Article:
Can high strength bolts be galvanised?

FEBRUARY 2016

Bolts can be galvanised to good effect to prevent corrosion but one should be aware of the effects of hydrogen embrittlement when galvanising high strength bolts.

As detailed in previous technical tips hydrogen embrittlement is defined as a permanent loss of ductility in a metal or alloy caused by hydrogen in combination with local tensile stress (either externally applied or arising from internal residual stress).  In the case of bolts large magnitude tensile stresses related to preload are almost always present.  As hydrogen embrittlement normally only affects high tensile carbon and alloy steel components with hardness values exceeding 380HV (which includes ISO 898 property class 10.9 bolts which have a specified hardness of 320-390HV), bolts with property classes of 10.9 and 12.9 are susceptible to hydrogen embrittlement.  Lower grade bolts (with hardness values in the range of 240-380HV) are normally not susceptible.  

Although some standards conservatively apply an upper limit of hardness of 320HV, property class 10.9 and 12.9 bolts can be galvanised if i) the material composition is appropriate, ii) the heat treatment/microstructure is well controlled, and iii) suitable precautions are taken during plating (as specified by ISO 10684:2004 or the German Deutscher Schraubenverband E.V.).  Wherever possible, acid pickling should not be used in higher grade bolts where alkaline descaling or mechanical cleaning processes should be employed.  Baking at temperatures of between 190 and 220°C for periods of up to 24 hours (dependent on strength level and size of the fastener) should be used to eliminate the deleterious effects of hydrogen absorbed during processing.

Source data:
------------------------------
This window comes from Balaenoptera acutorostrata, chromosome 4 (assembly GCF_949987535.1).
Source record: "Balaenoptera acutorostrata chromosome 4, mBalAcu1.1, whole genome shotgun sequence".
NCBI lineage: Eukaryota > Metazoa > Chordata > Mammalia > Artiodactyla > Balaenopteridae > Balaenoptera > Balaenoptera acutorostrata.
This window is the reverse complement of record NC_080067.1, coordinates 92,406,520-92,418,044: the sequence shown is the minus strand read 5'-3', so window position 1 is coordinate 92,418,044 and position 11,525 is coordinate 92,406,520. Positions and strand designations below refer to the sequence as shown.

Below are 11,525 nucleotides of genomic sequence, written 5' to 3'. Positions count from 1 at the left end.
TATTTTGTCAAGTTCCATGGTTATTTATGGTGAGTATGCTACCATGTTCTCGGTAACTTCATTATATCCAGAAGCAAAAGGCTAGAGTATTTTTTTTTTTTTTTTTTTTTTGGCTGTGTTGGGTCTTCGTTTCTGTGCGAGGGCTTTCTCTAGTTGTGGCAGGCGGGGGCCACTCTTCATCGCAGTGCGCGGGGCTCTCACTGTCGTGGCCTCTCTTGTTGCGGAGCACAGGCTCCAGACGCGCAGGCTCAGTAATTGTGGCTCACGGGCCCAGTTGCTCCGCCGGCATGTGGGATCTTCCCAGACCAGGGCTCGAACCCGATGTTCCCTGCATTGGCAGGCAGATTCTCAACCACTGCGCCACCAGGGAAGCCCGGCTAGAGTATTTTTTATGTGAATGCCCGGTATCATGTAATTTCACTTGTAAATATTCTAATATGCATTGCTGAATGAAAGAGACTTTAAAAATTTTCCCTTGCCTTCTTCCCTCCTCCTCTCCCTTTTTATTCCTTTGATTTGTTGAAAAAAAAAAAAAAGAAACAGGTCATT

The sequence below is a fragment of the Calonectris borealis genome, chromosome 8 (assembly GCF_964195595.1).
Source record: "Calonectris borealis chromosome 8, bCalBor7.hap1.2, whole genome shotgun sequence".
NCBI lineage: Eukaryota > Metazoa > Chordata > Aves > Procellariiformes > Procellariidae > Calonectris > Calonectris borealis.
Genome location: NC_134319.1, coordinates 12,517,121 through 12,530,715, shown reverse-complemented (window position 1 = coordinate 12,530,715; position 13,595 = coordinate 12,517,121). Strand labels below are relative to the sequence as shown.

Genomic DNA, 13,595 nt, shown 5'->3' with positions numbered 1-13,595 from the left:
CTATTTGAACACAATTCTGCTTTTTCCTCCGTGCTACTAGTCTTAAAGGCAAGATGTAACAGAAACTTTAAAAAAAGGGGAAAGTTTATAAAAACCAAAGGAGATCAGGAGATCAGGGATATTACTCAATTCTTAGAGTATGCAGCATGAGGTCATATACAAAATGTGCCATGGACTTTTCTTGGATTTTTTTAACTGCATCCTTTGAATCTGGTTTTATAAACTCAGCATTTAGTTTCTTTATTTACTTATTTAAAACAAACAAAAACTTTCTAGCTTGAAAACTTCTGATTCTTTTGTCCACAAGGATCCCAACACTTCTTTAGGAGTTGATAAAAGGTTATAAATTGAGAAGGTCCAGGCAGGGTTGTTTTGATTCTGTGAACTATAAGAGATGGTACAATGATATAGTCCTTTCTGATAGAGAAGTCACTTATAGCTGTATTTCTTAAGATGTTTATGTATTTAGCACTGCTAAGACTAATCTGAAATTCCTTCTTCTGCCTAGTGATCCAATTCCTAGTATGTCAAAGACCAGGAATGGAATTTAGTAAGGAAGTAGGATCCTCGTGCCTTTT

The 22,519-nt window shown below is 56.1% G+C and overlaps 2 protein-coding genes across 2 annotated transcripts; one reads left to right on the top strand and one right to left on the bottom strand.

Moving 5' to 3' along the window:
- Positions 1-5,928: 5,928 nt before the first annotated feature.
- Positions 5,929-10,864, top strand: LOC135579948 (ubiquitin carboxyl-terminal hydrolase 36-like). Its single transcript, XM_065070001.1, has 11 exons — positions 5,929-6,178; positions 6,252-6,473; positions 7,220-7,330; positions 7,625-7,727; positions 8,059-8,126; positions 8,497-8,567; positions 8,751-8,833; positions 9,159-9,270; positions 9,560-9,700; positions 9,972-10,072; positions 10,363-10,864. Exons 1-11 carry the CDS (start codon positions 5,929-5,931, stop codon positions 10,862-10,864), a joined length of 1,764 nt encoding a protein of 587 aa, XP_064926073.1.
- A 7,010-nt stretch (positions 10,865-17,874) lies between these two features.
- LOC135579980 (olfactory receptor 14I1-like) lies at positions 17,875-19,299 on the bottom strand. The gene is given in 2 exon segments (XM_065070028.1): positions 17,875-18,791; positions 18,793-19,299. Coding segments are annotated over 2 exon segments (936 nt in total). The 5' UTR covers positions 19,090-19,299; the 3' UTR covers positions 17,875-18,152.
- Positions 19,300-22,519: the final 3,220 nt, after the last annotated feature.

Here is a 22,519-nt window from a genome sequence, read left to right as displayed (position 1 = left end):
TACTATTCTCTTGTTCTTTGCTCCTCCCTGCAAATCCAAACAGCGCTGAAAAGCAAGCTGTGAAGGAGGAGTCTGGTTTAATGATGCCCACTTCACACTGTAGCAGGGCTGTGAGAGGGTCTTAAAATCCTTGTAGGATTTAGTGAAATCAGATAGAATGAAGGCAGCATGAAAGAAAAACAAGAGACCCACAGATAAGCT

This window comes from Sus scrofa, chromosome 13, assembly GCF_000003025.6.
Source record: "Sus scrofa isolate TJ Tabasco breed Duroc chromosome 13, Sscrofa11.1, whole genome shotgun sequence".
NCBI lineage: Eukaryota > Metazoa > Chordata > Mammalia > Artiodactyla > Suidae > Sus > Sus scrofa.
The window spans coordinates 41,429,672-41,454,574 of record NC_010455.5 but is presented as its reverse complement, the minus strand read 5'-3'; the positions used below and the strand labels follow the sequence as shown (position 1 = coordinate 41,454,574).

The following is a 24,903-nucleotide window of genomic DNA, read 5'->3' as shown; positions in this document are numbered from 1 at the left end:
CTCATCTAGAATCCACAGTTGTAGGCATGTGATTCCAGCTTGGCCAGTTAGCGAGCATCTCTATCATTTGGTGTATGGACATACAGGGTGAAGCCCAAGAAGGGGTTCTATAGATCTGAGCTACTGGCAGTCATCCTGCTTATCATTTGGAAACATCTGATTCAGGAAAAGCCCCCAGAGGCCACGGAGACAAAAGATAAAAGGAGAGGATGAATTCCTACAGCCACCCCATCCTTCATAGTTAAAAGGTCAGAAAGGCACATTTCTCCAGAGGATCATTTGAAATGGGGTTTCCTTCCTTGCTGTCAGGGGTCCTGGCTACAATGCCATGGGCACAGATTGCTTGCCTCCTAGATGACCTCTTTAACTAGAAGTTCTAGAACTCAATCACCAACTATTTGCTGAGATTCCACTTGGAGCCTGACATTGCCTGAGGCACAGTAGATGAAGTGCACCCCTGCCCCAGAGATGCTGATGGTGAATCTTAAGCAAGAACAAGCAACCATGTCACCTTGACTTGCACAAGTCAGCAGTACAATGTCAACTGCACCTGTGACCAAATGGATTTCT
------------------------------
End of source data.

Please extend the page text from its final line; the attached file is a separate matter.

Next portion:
In hot dipped galvanising it has also been postulated that the thermal shock associated with the galvanising process releases hydrogen trapped in the material and that the coating prevents it from diffusing from the material resulting in it accumulating at grain boundaries.  Hydrogen is also evolved during the electroplating processes – the amount of hydrogen being absorbed is dependent on the coating type and the process parameters.  The susceptibility of the cracking is dependent on how much hydrogen gets trapped by the coating and hence its permeability.  

Remember environmental hydrogen associated with the sacrificial corrosion of the zinc layer can also penetrate the material when the coating is cracked, damaged or partially consumed, and may result in hydrogen induced stress corrosion cracking.

If in doubt, sustained load tests, slow strain rate or incremental step load tests described in various ASTM and ISO standards should be undertaken to ascertain any potential loss of mechanical strength when higher grade bolts have been galvanised.


Published in Technical Tips by Origen Engineering Solutions on 1 February 2016